The book Autobiography of My Dead Brother also deals with the identity crises of youth. It begins with three teenagers attending a funeral of their friend who died in a drive-by shooting. The main characters, Jesse and Rise, are not actually blood brothers, but they consider themselves brothers because of their close friendship. However, over the course of the book, the two young men began to become estranged. Rise becomes more and more interested with making a living on the street, selling drugs and living the life of the sort of people who killed Bobby, the boy whose funeral both young men attend at the beginning of the book. Rise justifies this because Bobby played by the rules and still died -- but in contrast, Jesse finds himself growing apart from his brother and instead finding refuge in art rather than violence. Defining his own values in contrast to those…
Crain, W.C. "Chapter 7: Kohlberg's Stages of Moral Evolution. From Theories of Development.
Prentice-Hall, 1985. pp. 118-136. 10 Jun 2008. http://faculty.plts.edu/gpence/html/kohlberg.htm
Cutter, Chris. Whale Talk. New York: Dell, 2001.
Harder, Arlene. "The Developmental Stages of Erik Erikson." The Learning Place. 10 Jun 2008. http://www.learningplaceonline.com/stages/organize/Erikson.htm
Slave Dancer: How to teach the book, how to teach about slavery, race, and ethics
The Slave Dancer by Paula Fox, viewed from the eyes of a student, is an adventure tale with a young protagonist who can be easily identified with, in the eyes of a young reader. Plot wise, the book tells the story of a young, thirteen-year-old boy in 1840, when the American slave trade was still legal. The boy, Jessie Bollier, has recently lost his father. He makes money for his family by playing his fife on the docks of New Orleans. Suddenly, one day, he finds himself on board a ship called "The Moonlight." The Moonlight is a slave ship bound for the coast of Africa.
An exciting story from the point-of-view of a student, but a potential lesson in history and ethics in the eyes of a teacher, for Jessie, as compelled by the…
Fox, Paula. The Slave Dancer. New York: Random House, 1974.
Wassynger, Jane. The Slave Dancer: Teacher Support Site. Retrieved 9 Dec 2004 at. http://www.randomhouse.com/teachers/catalog/display.pperl?isbn=0440404029& ; view=tg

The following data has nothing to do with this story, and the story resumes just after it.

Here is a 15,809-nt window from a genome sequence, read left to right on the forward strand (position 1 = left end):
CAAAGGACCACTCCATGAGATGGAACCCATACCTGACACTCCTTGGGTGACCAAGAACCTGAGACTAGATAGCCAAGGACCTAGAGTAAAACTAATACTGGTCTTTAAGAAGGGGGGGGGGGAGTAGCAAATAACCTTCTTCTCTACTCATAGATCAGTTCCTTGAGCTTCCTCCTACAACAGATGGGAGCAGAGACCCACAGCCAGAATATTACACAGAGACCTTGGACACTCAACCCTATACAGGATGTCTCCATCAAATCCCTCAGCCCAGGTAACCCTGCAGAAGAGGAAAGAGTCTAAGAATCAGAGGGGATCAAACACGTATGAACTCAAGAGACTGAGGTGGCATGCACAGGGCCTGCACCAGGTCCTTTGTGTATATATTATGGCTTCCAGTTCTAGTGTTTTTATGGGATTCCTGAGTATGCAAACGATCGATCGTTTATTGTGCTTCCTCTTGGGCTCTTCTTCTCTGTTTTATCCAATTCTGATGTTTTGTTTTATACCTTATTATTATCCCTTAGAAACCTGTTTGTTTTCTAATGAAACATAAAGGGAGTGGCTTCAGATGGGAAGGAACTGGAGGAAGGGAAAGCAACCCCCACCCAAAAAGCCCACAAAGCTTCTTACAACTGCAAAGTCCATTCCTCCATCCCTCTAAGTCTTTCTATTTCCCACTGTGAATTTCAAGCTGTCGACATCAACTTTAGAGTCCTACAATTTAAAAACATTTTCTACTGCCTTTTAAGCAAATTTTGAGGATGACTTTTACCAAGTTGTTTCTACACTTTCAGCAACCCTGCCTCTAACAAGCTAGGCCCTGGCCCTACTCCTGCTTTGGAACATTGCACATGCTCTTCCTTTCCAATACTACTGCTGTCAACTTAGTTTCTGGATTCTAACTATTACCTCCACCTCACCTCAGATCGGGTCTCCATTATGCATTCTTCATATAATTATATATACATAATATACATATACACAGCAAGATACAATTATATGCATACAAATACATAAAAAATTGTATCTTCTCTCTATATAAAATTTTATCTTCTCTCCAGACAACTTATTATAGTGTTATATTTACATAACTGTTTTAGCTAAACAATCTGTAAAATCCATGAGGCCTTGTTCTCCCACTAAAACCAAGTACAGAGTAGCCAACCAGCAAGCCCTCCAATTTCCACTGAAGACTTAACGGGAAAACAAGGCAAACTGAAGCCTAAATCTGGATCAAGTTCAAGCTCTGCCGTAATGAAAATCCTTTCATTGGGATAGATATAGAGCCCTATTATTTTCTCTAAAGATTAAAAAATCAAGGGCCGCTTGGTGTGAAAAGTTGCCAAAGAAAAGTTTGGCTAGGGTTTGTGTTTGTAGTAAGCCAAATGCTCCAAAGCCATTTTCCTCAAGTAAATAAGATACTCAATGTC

reparation being paid to descendants of African America slaves is certainly not a new argument, eiter for or against. Te world is full of people wo in black and wite see te need for reparations, be tey financial or oterwise. To many, te ideals or affirmative action and oter civil rigts reforms are a form of reparations. Yet, te question is often raised as to wy te rest of te culture sould pay for a mistake made by a small percentage of te U.S. population, more tan one undred years ago. Additionally, witin tort teory states tat te federal government ad te power to abolis slavery and yet did not and it terefore owes for damages. It is clear, witout a doubt tat someting is owed to te descendants of te African-American Slaves, yet te question as always been wo sould pay and ow muc.
" ... Te government is…
http://www.questia.com/ PM.qst?a=o&' target='_blank' REL='NOFOLLOW'>
Toni Morrison's Beloved
This story works to capture the essence of slavery's aftermath for its characters. It tells a truth created in flashback and ghost story. It aims to create mysticism only memory can illustrate. "The novel is meant to give grief a body, to make it palpable" (Gates, 29). The characters are trapped in the present because they are imprisoned by the horrors of slavery. They are literally held hostage in their home, isolated from the outside world. In many ways Beloved represents a geographically realistic neo-slave narrative by presenting in flashback the experiences of Sethe. This story also has the fantastic element of a ghost who later becomes flesh and bone. The paragraphs below explore the characters memories and the magical realism of a ghost.
Memory affects the character of Sethe in a way that illustrates the pain and grief of her past enslavement. Sethe is living with…
Gates, Henry Louis and Appiah, K.A., ed. Toni Morrison: Critical Perspectives Past and Present. New York: Amistad Press, Inc., 1993.
Morrison, Toni. Beloved. New York: Penguin Books, 1987.